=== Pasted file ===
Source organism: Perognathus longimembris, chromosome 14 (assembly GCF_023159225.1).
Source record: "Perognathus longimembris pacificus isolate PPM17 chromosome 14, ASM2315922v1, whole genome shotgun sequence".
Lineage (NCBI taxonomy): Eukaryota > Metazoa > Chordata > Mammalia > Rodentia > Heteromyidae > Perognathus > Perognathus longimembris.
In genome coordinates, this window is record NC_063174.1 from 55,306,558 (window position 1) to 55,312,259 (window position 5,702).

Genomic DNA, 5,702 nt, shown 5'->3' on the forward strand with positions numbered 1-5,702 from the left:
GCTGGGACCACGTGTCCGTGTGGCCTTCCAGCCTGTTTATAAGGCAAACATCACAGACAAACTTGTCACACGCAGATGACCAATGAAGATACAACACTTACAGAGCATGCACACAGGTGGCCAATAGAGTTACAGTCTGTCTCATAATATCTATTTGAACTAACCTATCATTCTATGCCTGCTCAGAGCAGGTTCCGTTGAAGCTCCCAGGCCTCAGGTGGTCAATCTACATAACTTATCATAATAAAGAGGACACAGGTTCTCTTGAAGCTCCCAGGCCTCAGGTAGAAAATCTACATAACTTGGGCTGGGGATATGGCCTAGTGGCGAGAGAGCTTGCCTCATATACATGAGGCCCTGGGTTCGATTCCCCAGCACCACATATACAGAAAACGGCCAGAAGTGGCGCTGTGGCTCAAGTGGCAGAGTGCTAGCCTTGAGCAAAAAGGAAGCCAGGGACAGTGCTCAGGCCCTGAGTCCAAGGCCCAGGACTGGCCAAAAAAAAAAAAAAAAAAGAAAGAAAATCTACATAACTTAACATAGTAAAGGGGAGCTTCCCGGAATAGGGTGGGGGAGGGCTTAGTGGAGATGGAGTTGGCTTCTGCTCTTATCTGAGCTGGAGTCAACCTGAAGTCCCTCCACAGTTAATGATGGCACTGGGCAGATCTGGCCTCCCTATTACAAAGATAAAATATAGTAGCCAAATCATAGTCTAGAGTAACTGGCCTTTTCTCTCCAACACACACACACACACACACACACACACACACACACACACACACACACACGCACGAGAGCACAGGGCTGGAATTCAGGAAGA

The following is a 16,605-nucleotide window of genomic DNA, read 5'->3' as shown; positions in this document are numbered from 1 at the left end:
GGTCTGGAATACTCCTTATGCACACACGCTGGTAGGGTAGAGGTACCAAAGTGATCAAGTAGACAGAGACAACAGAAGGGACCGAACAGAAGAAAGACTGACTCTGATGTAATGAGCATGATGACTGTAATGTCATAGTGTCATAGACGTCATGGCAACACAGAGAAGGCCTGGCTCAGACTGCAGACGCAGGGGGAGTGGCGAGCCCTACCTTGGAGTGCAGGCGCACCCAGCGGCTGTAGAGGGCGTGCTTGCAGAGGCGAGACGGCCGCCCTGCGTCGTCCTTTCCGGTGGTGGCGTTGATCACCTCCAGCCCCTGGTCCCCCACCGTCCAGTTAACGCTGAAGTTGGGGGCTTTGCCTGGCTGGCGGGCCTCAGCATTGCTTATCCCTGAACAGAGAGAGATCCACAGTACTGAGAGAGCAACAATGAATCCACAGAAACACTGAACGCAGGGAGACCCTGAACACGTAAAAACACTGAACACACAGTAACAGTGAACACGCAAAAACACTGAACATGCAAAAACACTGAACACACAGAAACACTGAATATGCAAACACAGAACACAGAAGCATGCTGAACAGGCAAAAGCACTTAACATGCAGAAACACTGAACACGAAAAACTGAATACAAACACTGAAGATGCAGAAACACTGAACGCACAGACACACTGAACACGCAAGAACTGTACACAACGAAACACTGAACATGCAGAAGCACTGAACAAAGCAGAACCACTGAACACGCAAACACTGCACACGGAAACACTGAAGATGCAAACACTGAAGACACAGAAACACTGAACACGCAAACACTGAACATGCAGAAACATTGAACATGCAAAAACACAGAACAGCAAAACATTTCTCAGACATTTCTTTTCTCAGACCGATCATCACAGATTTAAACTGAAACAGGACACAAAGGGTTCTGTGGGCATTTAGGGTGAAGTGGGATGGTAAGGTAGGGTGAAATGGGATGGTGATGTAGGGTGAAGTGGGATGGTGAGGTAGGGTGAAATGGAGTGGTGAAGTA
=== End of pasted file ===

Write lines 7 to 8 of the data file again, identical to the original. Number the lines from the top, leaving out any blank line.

The following is a 16,605-nucleotide window of genomic DNA, read 5'->3' as shown; positions in this document are numbered from 1 at the left end:
GGTCTGGAATACTCCTTATGCACACACGCTGGTAGGGTAGAGGTACCAAAGTGATCAAGTAGACAGAGACAACAGAAGGGACCGAACAGAAGAAAGACTGACTCTGATGTAATGAGCATGATGACTGTAATGTCATAGTGTCATAGACGTCATGGCAACACAGAGAAGGCCTGGCTCAGACTGCAGACGCAGGGGGAGTGGCGAGCCCTACCTTGGAGTGCAGGCGCACCCAGCGGCTGTAGAGGGCGTGCTTGCAGAGGCGAGACGGCCGCCCTGCGTCGTCCTTTCCGGTGGTGGCGTTGATCACCTCCAGCCCCTGGTCCCCCACCGTCCAGTTAACGCTGAAGTTGGGGGCTTTGCCTGGCTGGCGGGCCTCAGCATTGCTTATCCCTGAACAGAGAGAGATCCACAGTACTGAGAGAGCAACAATGAATCCACAGAAACACTGAACGCAGGGAGACCCTGAACACGTAAAAACACTGAACACACAGTAACAGTGAACACGCAAAAACACTGAACATGCAAAAACACTGAACACACAGAAACACTGAATATGCAAACACAGAACACAGAAGCATGCTGAACAGGCAAAAGCACTTAACATGCAGAAACACTGAACACGAAAAACTGAATACAAACACTGAAGATGCAGAAACACTGAACGCACAGACACACTGAACACGCAAGAACTGTACACAACGAAACACTGAACATGCAGAAGCACTGAACAAAGCAGAACCACTGAACACGCAAACACTGCACACGGAAACACTGAAGATGCAAACACTGAAGACACAGAAACACTGAACACGCAAACACTGAACATGCAGAAACATTGAACATGCAAAAACACAGAACAGCAAAACATTTCTCAGACATTTCTTTTCTCAGACCGATCATCACAGATTTAAACTGAAACAGGACACAAAGGGTTCTGTGGGCATTTAGGGTGAAGTGGGATGGTAAGGTAGGGTGAAATGGGATGGTGATGTAGGGTGAAGTGGGATGGTGAGGTAGGGTGAAATGGAGTGGTGAAGTA